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David Bowie Exhibition
A David Bowie exhibition will bring music lovers to Haddenham Arts Centre as it re-opens post-lockdown having received a £25,000 government grant. ‘5 Years: To The Power of Bowie’, which opens on May 1, features limited edition prints and affordable work by a collection of artists.
It has been curated by Hypergallery’s Vincent McEvoy and Emily Clement. Caroline Cawley, arts centre manager, said: “We’re looking forward to re-opening on Tuesday April 13 and welcoming people back into our community arts centre.
“This funding will help us to reconnect with audiences, communities and artists, as lockdown eases. It’s been a tough year for all of us and we’re very grateful for this lifeline funding to help us get back on our feet.”
In other news…
Lena Dunham announces plus-size fashion range. Announcing her own plus-size fashion range on Monday, the writer and actor Lena Dunham said her aim was to stop the perception that plus-size women are “stupid”. The five-piece collaboration with 11 Honoré follows the Girls creator’s catwalk debut last year, for 16Arlington at London Fashion Week. “There’s so much judgement around bigger bodies and I think one of those judgments is that bigger women are stupider,” Dunham told the New York Times. Dunham said her collection did not include tracksuit items, despite the pandemic ubiquity of sweatpants, because: “If a thin girl wears sweatpants, it’s kind of cute – like, ‘I’m having a rough day!’ But for a chubby girl it’s: ‘You’ve made a lifestyle choice to give up.’”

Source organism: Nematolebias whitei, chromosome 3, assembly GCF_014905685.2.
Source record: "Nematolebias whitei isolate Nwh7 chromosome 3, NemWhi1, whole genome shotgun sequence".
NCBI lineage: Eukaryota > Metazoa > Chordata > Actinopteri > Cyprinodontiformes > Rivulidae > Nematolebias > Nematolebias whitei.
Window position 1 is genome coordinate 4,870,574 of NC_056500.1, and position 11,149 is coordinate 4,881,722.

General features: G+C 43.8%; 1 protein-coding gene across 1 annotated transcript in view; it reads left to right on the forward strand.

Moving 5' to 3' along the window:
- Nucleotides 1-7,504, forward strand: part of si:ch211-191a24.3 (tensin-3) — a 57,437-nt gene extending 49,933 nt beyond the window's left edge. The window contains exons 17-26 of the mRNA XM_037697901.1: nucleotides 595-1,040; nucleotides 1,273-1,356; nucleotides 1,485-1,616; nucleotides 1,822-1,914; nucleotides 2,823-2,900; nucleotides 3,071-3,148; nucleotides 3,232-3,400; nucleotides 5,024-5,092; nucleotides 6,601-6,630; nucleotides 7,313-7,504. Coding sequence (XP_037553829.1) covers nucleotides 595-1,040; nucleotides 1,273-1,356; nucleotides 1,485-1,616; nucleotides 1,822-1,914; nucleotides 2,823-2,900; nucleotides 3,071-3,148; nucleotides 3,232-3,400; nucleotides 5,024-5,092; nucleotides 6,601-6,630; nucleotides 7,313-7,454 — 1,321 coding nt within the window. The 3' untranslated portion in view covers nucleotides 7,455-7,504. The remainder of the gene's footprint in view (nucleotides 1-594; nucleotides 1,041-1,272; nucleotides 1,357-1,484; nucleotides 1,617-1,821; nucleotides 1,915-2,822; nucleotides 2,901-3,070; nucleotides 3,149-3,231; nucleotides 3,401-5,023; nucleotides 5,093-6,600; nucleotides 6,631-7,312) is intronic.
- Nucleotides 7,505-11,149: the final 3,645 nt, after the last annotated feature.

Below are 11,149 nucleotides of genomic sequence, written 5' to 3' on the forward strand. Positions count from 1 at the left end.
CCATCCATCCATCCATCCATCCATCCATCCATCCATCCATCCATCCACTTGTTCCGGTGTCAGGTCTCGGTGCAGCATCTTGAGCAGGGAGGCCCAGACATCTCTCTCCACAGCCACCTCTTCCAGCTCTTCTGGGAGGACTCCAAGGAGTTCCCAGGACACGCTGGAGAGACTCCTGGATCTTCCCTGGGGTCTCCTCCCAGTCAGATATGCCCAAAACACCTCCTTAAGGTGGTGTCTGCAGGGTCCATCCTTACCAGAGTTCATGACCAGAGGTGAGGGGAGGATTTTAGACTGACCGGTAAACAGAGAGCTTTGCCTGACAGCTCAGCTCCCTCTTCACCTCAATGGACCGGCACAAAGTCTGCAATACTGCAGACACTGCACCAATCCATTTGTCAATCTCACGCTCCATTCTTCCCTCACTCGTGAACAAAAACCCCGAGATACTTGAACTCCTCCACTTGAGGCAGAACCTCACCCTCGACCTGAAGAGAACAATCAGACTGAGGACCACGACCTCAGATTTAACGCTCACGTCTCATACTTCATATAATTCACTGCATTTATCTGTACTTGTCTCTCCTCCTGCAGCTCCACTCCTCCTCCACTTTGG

The garments in the collection are named after locations around SoHo, the part of Manhattan where Dunham grew up in the 1980s and 90s. Dunham added that she wanted to “send the message that being curvy is something to celebrate, not simply handle – it’s not a problem to fix or cover up, but rather a really beautiful celebration of having a lot to give.
Remote working: Is Big Tech going off work from home? Working from home while there is no office open is one thing. But remote working’s biggest test is going to be when the office starts opening up – let’s say at 50% capacity. When meetings are being held partially in person and partially on Zoom, is the dynamic going to work quite so well?
And when some team members develop face-to-face, in-person relationships with managers, will remote workers feel disadvantaged?
Last week, IBM announced its proposed system of remote working, with 80% of the workforce working at least three days a week in the office. “When people are remote, I worry about what their career trajectory is going to be,” said IBM chief executive Arvind Krishna.
“If they want to become a people manager, if they want to get increasing responsibilities, or if they want to build a culture within their teams, how are we going to do that remotely?” he asked.
Tantalisingly, we are about to find out what works and what doesn’t, because there are so many differing approaches being taken by tech companies.
And like so much of modern day life, other businesses are looking over at the west coast of America to see what’s working here – and what isn’t.